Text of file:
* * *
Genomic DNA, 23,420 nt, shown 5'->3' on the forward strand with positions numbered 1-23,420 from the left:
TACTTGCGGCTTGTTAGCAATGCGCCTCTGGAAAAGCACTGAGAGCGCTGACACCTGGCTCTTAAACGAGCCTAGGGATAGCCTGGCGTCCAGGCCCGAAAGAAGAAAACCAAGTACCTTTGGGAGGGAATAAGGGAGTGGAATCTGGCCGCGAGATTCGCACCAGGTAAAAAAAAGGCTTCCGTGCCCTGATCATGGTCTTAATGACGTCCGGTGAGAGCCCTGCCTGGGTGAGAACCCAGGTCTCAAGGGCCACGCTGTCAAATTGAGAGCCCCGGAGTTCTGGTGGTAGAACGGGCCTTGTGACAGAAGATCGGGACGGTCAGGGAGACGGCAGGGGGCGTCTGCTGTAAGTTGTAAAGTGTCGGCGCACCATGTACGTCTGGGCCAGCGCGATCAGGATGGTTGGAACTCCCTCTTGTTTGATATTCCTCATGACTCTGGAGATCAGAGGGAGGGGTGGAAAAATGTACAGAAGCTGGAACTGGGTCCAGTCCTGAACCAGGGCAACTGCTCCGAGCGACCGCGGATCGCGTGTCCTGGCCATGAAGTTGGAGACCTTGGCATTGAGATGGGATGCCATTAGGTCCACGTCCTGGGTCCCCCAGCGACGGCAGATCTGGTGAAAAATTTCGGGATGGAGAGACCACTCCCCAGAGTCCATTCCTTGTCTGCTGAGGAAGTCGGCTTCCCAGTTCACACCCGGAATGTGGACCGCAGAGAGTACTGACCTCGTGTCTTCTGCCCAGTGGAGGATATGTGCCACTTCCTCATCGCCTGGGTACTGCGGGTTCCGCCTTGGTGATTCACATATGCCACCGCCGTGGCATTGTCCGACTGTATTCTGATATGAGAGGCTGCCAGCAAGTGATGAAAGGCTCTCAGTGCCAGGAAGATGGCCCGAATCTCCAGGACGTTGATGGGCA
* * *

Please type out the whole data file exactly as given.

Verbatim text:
Genomic DNA, 23,420 nt, shown 5'->3' on the forward strand with positions numbered 1-23,420 from the left:
TACTTGCGGCTTGTTAGCAATGCGCCTCTGGAAAAGCACTGAGAGCGCTGACACCTGGCTCTTAAACGAGCCTAGGGATAGCCTGGCGTCCAGGCCCGAAAGAAGAAAACCAAGTACCTTTGGGAGGGAATAAGGGAGTGGAATCTGGCCGCGAGATTCGCACCAGGTAAAAAAAAGGCTTCCGTGCCCTGATCATGGTCTTAATGACGTCCGGTGAGAGCCCTGCCTGGGTGAGAACCCAGGTCTCAAGGGCCACGCTGTCAAATTGAGAGCCCCGGAGTTCTGGTGGTAGAACGGGCCTTGTGACAGAAGATCGGGACGGTCAGGGAGACGGCAGGGGGCGTCTGCTGTAAGTTGTAAAGTGTCGGCGCACCATGTACGTCTGGGCCAGCGCGATCAGGATGGTTGGAACTCCCTCTTGTTTGATATTCCTCATGACTCTGGAGATCAGAGGGAGGGGTGGAAAAATGTACAGAAGCTGGAACTGGGTCCAGTCCTGAACCAGGGCAACTGCTCCGAGCGACCGCGGATCGCGTGTCCTGGCCATGAAGTTGGAGACCTTGGCATTGAGATGGGATGCCATTAGGTCCACGTCCTGGGTCCCCCAGCGACGGCAGATCTGGTGAAAAATTTCGGGATGGAGAGACCACTCCCCAGAGTCCATTCCTTGTCTGCTGAGGAAGTCGGCTTCCCAGTTCACACCCGGAATGTGGACCGCAGAGAGTACTGACCTCGTGTCTTCTGCCCAGTGGAGGATATGTGCCACTTCCTCATCGCCTGGGTACTGCGGGTTCCGCCTTGGTGATTCACATATGCCACCGCCGTGGCATTGTCCGACTGTATTCTGATATGAGAGGCTGCCAGCAAGTGATGAAAGGCTCTCAGTGCCAGGAAGATGGCCCGAATCTCCAGGACGTTGATGGGCA